The Lord of the Rings movies have always been tied to the downstairs room of my house. Whenever I picture Sam and Frodo, I also picture, in the back of my mind, the wall lined with bookshelves so full that paperbacks began stacking up on top of each other and on the floor, the worn maroon couch whose stuffing was slowly fading from existence, and my family.
— — —
I was in first grade. My family started watching the Lord of the Rings series on Friday nights. We would spread a tablecloth on the floor, situating ourselves amongst its colorful flowers and mysterious stains that kept it out of the dining room, and order a small tower of pizza. My parents would settle together on the couch, my sisters, Ruth and Naomi, and baby brother, Caleb, and I on the floor, ready to enjoy our “pizza picnic party”. Each movie was separated into two DVDs, and only one DVD was to be watched each week. I can still remember my cries of indignation when the screen faded to black, signifying bedtime, right in the middle of a battle! I ran around to the back of the couch, begging to be allowed to stay up a little later, just this once! Orcs were breaking down the gates of Minas Tirith! I could not be expected to sleep. I remember my love of Aragorn, and my awe of Eowyn. Here was a lady who was able to defeat the bad guys, not in spite of being a girl, but because she was a girl! The land of Middle Earth began to seep into our games. Ruth, Naomi, and I would play as Hobbits, running screaming from the giant spider who wanted to wrap us up in its web (my dad would always tire of this game faster than we did – I guess even Shelob needs a break once in a while).
— — —
I was in tenth grade, and my jaw was just about brushing the floor. Lydia looked back at me from her spot on the couch, confused.
“What? Did I say something wrong?”
I shook my head in disbelief. “You really don’t know what a Hobbit is?”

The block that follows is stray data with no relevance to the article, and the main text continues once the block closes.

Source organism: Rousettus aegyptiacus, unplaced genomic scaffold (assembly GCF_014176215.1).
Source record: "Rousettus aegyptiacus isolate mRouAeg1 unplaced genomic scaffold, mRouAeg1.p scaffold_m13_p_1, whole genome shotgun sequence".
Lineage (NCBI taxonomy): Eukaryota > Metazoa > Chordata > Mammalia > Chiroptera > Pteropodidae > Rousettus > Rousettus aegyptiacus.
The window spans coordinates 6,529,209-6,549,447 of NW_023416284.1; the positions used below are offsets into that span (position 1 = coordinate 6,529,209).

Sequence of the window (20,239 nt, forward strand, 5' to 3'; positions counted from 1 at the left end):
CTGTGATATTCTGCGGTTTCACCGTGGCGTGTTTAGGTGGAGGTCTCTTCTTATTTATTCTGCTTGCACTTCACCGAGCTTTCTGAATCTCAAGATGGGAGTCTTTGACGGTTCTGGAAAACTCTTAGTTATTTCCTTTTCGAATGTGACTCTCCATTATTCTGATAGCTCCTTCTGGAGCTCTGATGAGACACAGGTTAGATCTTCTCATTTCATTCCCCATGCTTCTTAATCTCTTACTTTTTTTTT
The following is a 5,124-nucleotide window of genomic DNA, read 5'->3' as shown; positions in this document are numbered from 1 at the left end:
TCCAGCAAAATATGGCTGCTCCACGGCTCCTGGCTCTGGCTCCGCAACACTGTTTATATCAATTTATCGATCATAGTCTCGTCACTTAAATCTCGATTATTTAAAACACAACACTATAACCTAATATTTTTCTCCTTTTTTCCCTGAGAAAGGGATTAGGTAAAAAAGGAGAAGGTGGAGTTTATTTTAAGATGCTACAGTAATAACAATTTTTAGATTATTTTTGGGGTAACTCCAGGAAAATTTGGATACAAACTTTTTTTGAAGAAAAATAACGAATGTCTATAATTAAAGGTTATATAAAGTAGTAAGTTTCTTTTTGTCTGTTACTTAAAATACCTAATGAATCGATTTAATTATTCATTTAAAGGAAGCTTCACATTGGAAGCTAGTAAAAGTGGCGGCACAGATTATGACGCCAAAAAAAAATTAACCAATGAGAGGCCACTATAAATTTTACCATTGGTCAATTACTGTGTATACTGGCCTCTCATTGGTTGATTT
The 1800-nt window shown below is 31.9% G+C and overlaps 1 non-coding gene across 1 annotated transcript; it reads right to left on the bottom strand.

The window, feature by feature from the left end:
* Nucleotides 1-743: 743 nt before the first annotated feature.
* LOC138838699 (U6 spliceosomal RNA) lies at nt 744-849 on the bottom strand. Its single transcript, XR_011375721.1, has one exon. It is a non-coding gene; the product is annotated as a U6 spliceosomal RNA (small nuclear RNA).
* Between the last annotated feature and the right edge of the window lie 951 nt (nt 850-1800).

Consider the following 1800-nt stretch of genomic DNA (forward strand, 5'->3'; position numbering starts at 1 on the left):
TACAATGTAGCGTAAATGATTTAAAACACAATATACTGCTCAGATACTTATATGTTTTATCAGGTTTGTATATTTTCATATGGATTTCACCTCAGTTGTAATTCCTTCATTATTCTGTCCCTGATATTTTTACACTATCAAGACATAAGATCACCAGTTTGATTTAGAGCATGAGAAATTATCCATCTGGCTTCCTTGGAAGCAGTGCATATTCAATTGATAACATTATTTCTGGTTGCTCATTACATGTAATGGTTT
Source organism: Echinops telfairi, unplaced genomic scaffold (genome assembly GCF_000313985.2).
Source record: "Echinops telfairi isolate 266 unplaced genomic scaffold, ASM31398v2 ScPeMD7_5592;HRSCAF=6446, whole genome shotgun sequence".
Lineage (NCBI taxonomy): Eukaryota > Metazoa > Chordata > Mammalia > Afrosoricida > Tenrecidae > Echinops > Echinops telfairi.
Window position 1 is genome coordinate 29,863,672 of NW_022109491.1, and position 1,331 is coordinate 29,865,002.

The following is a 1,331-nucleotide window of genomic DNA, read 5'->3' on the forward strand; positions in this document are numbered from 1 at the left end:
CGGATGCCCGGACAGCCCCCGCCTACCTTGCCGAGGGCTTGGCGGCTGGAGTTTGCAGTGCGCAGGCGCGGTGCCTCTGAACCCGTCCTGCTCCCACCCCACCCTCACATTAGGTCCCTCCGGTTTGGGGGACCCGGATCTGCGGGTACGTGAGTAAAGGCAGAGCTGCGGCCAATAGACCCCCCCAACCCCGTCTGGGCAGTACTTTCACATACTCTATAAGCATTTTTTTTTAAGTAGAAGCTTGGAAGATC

She shook her head, looking to Maggie and Silas for support. My youngest siblings both shared her confused expression. I leaned back against the deflated couch cushions, exchanging a look with Naomi as Ruth went to grab the first DVD from the cupboard below the bookshelf. These stories had been a big part of our childhood. How on earth had Lydia, Maggie, and Silas gone so long without seeing them? It was now our turn to share this magical world with them. Mugs of Ramen noodles set on trays, we all crowded on the couch and floor, pushing and shoving. I can clearly remember Silas giggling at Gimli’s antics, chattering with fascination for the magical creatures, and protesting with horror that, while Gandalf was fighting the Balrog, “he was using his outside voice, even though they are inside!”
— — —
I was in 11th grade, and the contents of my backpack were strewn around me in front of the couch. It was way too late, and my homework was not done. Return of the King played in the background, familiar enough to (supposedly) not be distracting, loved enough to save us from monotony.
Ruth glanced at me over the top of her laptop, her legs tossed over the side of the armchair across the room. Her eyes begged me to save her from the boredom of her calculus homework. Suddenly, she sat up straight with excitement. “We should get ice cream!”
While the rest of the house slept, the two of us ate too much sugar and focused on the movie to distract us from our stress. A few minutes later, homework was forgotten in favor of trying to braid Ruth’s long blond hair to look like Legolas’.
— — —
I had just finished senior year, and my world was changing. For months, COVID-19 had shut down the world. In a few more, I would be leaving the home I loved, heading for college. The spot on the couch where I had curled up beside Ruth the year before was now filled by her fiancé (Ruth had a fiancé!). Once again, the hours were creeping later and later. Caleb was not so much a little brother anymore (almost as tall as me) and was able to join the older kids in the magical land of no bedtime! At some point, one of us suggested a movie. And despite it being nearly 11, we decided on Lord of the Rings.
We probably should have gone to bed. We were very sleep-deprived, and our conversation consisted of more giggles than coherent sentences. But there, sprawled on my belly on the ragged carpet, watching the fellowship form, the world seemed a little less threatening.